Like the Disability Tax Credit, you must have taxable income in order to claim the credit. Credits are about reducing the amount of income tax that needs to be paid. The credit starts when the total amount of medical expenses (this includes mileage and meals) is greater than 3% of the claimant’s net income.
A “supporting person” (again, one who must have taxable income) can apply for this credit. This is defined as: a spouse, common-law partner, parent, minor child, grandparent, grandchild, sister, brother, aunt, uncle, niece or nephew. The credit can be shared by more than one caregiver ‘though this makes it complicated at tax time (an alternative to this is to have one submit it and split the return).
The claimant does NOT have to live with the person but the person has to be dependent on you for “support” due to a “medical or physical infirmity” (already determined with the Disability Tax Credit Certificate). The maximum CCC amount is $6986, for which you can claim a 15% non-refundable federal credit.
This is a maximum of S10,000 per year that can be applied to renovations or alterations to a residence to increase mobility or reduce the risk of harm. Expenses which can be submitted can include expenses such as building materials, fixtures, equipment rentals, building plans, and permits and/or labour costs.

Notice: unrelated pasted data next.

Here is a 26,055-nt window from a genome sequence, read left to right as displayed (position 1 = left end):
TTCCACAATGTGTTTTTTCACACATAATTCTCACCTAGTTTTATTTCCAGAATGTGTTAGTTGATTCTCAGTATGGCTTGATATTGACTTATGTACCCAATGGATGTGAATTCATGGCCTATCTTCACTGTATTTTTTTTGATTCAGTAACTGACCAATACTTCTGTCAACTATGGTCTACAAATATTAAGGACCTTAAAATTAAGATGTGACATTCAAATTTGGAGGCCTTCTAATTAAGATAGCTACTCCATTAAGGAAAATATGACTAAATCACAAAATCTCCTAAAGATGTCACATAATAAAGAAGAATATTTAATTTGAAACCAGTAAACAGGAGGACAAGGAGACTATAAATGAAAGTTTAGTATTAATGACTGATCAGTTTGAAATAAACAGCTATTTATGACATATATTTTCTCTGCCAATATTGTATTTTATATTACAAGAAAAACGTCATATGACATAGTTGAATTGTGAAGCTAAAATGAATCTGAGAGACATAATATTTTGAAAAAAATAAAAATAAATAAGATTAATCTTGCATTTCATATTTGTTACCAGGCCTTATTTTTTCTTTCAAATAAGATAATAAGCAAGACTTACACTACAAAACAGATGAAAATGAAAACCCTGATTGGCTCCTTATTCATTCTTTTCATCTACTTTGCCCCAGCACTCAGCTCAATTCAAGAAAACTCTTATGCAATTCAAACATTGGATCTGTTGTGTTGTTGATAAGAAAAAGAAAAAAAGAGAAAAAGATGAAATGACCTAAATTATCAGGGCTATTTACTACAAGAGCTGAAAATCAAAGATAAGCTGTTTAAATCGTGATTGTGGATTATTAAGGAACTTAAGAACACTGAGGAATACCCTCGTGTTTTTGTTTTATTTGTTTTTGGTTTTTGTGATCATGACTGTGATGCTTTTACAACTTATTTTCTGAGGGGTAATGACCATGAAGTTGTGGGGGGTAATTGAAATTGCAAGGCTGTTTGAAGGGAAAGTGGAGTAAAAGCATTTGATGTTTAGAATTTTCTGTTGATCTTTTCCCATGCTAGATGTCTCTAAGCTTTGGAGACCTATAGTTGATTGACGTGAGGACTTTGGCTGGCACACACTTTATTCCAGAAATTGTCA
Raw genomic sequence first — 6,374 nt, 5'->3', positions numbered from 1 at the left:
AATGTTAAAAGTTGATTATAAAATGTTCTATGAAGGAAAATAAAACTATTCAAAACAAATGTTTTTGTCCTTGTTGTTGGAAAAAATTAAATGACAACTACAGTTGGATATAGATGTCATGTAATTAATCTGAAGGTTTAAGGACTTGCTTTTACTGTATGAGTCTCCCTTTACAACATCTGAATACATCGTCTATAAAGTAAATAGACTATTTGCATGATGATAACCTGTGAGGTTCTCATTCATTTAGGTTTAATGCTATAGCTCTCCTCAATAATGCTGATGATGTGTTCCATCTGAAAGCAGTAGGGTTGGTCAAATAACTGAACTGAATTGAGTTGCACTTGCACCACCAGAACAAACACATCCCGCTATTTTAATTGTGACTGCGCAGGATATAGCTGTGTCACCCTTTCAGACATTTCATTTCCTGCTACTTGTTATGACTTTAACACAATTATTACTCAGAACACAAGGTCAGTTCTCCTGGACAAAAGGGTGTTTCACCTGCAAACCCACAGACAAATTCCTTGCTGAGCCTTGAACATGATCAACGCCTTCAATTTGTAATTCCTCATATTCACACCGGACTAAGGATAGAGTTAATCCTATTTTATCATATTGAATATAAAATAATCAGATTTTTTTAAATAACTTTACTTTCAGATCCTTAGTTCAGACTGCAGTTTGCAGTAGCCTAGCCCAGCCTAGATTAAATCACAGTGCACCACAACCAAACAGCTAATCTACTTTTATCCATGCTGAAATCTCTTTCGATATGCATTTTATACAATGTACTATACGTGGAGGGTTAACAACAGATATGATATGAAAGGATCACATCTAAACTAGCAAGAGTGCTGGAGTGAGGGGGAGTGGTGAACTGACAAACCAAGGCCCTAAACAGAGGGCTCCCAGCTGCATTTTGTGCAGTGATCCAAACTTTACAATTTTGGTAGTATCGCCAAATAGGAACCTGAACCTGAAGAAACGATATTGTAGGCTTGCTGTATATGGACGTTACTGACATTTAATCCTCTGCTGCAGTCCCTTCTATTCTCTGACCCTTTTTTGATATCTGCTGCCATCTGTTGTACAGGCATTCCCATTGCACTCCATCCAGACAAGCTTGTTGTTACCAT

This does NOT include you and your cousin Bill’s labour as enthusiastic and amateur “do it yourselfers!”
Like most tax credits, you can only claim if you have taxes owing or payable because it is a tax credit, not an allowance or pension. The METC is for expenses that exceed the lower of either $2302 or 3% of one’s net income. You can claim both the Home Accessibility Tax Credit (HATC) and this Medical-Expense Tax Credit.
This can be claimed for a child less than 18 years of age or of any age if the child is mentally or physically impaired. To be eligible, the claimant must not have a spouse or common-law partner, been separated from their spouse /partner with no support (provided or given), supported the child in the tax year, and lived with the child in a home maintained by the individual.
This tax credit allows caregivers to claim an additional amount for dependents who have an “impairment in physical or mental functions.” Also, the dependant must live with you, rely on you for support with the impairment, and have little or no income. An eligible claimant can receive a tax credit for their parent or grandparent by blood, marriage, common-law partnership, or adoption, or for their child, grandchild, brother, or sister by blood, marriage, common-law partnership, or adoption if he/she is under 18 years of age or has impairment in physical or mental functions.
Claims up to $2,040 in tax credits can be claimed above what can already be claimed for an eligible dependent.
Please note that eligibility criteria and claim amounts do change, so it is wise to go right to the horse’s mouth, that is, the mouth of the Canada Revenue Agency. If this overwhelms or stresses you out, you may want to call the Canada Revenue Agency and ask to speak to an agent who can explain your options and help determine your eligibility, or speak to a tax accountant about tax credits for caregivers.